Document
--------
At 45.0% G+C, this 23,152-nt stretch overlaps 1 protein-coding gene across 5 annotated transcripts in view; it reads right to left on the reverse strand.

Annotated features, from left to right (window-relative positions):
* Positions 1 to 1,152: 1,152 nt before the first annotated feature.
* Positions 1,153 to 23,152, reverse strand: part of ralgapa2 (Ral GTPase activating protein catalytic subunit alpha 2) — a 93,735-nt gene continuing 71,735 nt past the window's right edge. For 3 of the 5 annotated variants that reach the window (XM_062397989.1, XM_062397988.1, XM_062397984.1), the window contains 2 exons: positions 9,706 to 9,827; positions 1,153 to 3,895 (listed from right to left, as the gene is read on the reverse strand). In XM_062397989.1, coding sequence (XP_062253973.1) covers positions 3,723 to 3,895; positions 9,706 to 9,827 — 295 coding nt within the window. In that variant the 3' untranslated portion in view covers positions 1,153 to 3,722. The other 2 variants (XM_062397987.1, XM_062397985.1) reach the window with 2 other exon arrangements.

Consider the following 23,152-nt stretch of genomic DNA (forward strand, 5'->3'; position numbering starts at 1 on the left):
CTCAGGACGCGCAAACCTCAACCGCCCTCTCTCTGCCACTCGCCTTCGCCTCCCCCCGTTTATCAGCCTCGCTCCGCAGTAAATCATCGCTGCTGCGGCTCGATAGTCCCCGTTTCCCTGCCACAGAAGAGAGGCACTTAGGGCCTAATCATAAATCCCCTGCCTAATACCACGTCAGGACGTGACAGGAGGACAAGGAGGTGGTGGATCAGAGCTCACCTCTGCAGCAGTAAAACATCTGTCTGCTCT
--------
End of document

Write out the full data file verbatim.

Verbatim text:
At 45.0% G+C, this 23,152-nt stretch overlaps 1 protein-coding gene across 5 annotated transcripts in view; it reads right to left on the reverse strand.

Annotated features, from left to right (window-relative positions):
* Positions 1 to 1,152: 1,152 nt before the first annotated feature.
* Positions 1,153 to 23,152, reverse strand: part of ralgapa2 (Ral GTPase activating protein catalytic subunit alpha 2) — a 93,735-nt gene continuing 71,735 nt past the window's right edge. For 3 of the 5 annotated variants that reach the window (XM_062397989.1, XM_062397988.1, XM_062397984.1), the window contains 2 exons: positions 9,706 to 9,827; positions 1,153 to 3,895 (listed from right to left, as the gene is read on the reverse strand). In XM_062397989.1, coding sequence (XP_062253973.1) covers positions 3,723 to 3,895; positions 9,706 to 9,827 — 295 coding nt within the window. In that variant the 3' untranslated portion in view covers positions 1,153 to 3,722. The other 2 variants (XM_062397987.1, XM_062397985.1) reach the window with 2 other exon arrangements.

Consider the following 23,152-nt stretch of genomic DNA (forward strand, 5'->3'; position numbering starts at 1 on the left):
CTCAGGACGCGCAAACCTCAACCGCCCTCTCTCTGCCACTCGCCTTCGCCTCCCCCCGTTTATCAGCCTCGCTCCGCAGTAAATCATCGCTGCTGCGGCTCGATAGTCCCCGTTTCCCTGCCACAGAAGAGAGGCACTTAGGGCCTAATCATAAATCCCCTGCCTAATACCACGTCAGGACGTGACAGGAGGACAAGGAGGTGGTGGATCAGAGCTCACCTCTGCAGCAGTAAAACATCTGTCTGCTCT